She was the first...and we explore that scene as our first ever behind the screams, charting how Jaws made it to our screens - something almost as legendary as the Steven Spielberg film itself Last weekend The Daily Jaws, along with lots - is that a shoal? - of other Jaws fans, got the chance to meet Susan Backlinie, who played first Jaws victim Chrissie Watkins. She was appearing at Collectormania 25 at the NEC in Birmingham, although thankfully she steered clear of having a dip in the canals the night before, you know, just to be on the safe side. Her opening scene set the bar high for the film and although we never see the shark we certainly know it is there and are left under no illusion that this was no boat accident.
That opening sequence doesn’t just set the scene for the movie; it also establishes its stylistic DNA: the use of John Williams’ ominous Jaws theme to alert us to the shark’s presence; the voyeuristic shark’s POV and deception. At first the scene has an initially humorous tone with Chrissie’s drunken suitor on the beach – that rug is soon pulled from beneath us. That attack is an assault on the senses and still takes your breath away to this day, in fact arguably only the equally iconic shower scene in Psycho can only really hold a candle to it. It certainly had a lasting impact on me, I even wrote a poem about it in GCSE English. As you do.
We all know the wince-inducing scene, but how did it come to be? We dive behind the scenes and under the water to discover how that iconic first Jaws death was made and how it helped make Jaws the first $100 million film in the US and the classic it is today. It’s a scene that’s been re-enacted in swimming pool the world over, the thrashing from side to side and then suddenly bobbing under water but as we’ll discover there was a bit more to it than just that. Backlinie was a stunt woman and had been drafted in for the job especially, she was strapped into a pair of Levi shorts that had a harness complete with three fasteners, one situated at the front and one on each hip. These had cables running through them under the water and up to the beach where they could be pulled back and forth on cue by groups of people – think of it like a human tug of war.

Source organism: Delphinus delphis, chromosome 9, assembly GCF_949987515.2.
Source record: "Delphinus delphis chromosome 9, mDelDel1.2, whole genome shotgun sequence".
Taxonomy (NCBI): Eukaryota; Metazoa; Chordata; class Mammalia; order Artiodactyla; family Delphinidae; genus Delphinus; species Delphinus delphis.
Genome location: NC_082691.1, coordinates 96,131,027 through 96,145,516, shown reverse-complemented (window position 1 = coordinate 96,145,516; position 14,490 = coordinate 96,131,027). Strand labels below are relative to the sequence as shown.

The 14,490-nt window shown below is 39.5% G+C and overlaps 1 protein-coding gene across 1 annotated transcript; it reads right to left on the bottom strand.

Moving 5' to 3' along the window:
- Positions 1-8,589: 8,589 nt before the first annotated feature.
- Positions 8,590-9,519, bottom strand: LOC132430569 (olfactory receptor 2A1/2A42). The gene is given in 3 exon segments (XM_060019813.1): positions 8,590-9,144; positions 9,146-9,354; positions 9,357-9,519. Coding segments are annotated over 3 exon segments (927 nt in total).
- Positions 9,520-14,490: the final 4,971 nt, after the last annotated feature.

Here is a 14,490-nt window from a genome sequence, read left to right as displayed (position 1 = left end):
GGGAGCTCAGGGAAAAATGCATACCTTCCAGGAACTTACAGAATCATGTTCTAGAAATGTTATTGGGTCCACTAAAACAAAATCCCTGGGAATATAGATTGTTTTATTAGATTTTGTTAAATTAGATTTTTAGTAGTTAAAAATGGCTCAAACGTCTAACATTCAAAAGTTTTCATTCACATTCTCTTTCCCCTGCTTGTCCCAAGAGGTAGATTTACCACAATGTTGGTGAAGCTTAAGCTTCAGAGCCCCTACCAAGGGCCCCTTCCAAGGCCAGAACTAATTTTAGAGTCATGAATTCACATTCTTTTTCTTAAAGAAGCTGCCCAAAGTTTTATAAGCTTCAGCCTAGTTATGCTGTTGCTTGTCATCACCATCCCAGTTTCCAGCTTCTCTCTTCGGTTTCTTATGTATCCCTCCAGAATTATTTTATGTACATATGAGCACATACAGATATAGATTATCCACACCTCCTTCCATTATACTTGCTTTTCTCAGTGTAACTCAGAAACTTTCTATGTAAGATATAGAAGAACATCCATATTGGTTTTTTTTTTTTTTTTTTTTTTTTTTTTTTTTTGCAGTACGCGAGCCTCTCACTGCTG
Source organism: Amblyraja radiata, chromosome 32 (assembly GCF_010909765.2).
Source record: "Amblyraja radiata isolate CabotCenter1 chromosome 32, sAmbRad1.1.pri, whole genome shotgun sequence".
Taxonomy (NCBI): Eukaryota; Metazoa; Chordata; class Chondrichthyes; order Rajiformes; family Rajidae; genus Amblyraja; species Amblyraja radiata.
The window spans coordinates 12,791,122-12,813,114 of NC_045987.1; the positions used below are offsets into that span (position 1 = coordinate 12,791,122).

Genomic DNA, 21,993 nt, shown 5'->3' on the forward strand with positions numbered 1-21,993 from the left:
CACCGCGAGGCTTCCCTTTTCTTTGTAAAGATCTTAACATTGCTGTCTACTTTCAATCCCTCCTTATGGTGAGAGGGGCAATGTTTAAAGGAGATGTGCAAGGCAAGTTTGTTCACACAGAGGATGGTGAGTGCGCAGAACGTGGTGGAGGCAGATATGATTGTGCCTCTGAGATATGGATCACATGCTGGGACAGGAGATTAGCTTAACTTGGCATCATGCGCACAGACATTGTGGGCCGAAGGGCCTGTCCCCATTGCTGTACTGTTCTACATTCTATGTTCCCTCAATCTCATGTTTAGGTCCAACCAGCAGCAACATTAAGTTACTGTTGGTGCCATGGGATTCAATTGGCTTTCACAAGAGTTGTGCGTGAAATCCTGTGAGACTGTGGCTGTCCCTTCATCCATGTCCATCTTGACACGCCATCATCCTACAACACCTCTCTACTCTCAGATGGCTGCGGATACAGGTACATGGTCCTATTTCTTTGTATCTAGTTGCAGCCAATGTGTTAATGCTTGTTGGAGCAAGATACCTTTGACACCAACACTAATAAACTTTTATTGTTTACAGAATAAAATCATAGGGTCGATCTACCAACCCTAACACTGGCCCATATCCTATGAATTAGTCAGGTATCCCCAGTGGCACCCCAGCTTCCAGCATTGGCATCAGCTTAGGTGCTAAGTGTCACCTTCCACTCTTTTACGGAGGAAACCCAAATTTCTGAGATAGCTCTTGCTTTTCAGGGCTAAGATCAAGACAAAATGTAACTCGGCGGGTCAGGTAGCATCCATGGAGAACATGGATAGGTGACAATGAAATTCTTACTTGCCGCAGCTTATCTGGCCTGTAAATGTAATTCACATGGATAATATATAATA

When she felt her hips go in one direction she’d throw her arms up as violently as she could, and then the same in the other direction. The unmoving camera during this scene makes her feel more helpless, almost as if she is being bashed against the frame. The viewer rooted to the spot, like the camera, unable to help or save her.
That final yank is of course down and in front of the camera. And, that final pull-down was done by Spielberg himself. It’s a great scene not just because of the editing or the primeval music by John Williams, but because Backlinie sells it so well, especially that final gulp as she vanishes beneath the water for one final time. Backlinie says that the water was very cold and they’d probably spend two to three hours at a time getting shots.
There have long been persistent rumours that the “it hurts” screams of Backlinie weren’t improvised, they were for real as she was hurt in the human tug of war, but the stuntwoman and actress says that this certainly wasn’t the case.
All of the beach scenes were of course shot at night but the actual attack was shot day-for-night, which means it was made to look like night in the processing. If anyone remembers the old VHS version of the film it was incredibly dark and you could hardly see a think but since the advancement of formats and the cleaning up of the film we can all experience the sheer terror.
The iconic attack scene was shot at two locations, the prelude – the beach party and the wonderful tracking shot as Chrissie runs across the dunes flanked by the teeth-like fences – and everything above the water was shot at Martha’s Vineyard. The one shot that wasn’t was the shark’s point of view from under Chrissie, that was filmed in the clearer sea off Catalina, Southern California. Some 40 plus years later and Catalina Island is currently home to the Jaws: The Art of Fear in Filmmaking exhibition, small world.
Despite ‘Bruce’ not taking to saltwater as he should there were never any plans for the shark to ‘appear’ in this opening scene, it was all designed as scene on screen by Spielberg, once again highlighting how the power of the unseen can be more frightening than what is seen.
What certainly wasn’t unseen by most boys growing up was that Chrissie starkers! For many it must have been the first time they’d ever seen a naked woman in a film, not that you see much and I can’t imagine many jumping for the pause button during that scene.
From the start of the attack to when Chrissie is pulled under only takes less than 45 seconds, even after all this time packs a punch like a train. It’s the perfect opener for a movie (indeed Spielberg even copied it himself of sorts in 1993 in the opening of Jurassic Park). It effectively sets the shark up as a Jack the Ripper like monster, with a thousand knives for teeth.
The noise, the screams and the music all blend to still create a sense of dread in the pit of your stomach. It’s also one of the most iconic, and oft-imitated, poster images ever. She was the first…and buoys and their (death bell) clanging have somehow seemed sinister ever since.
And you can’t watch The Shallows and its use of the buoy without thinking of poor Chrissie either, perhaps if she’d had a friendly seagull she’d be here today as well.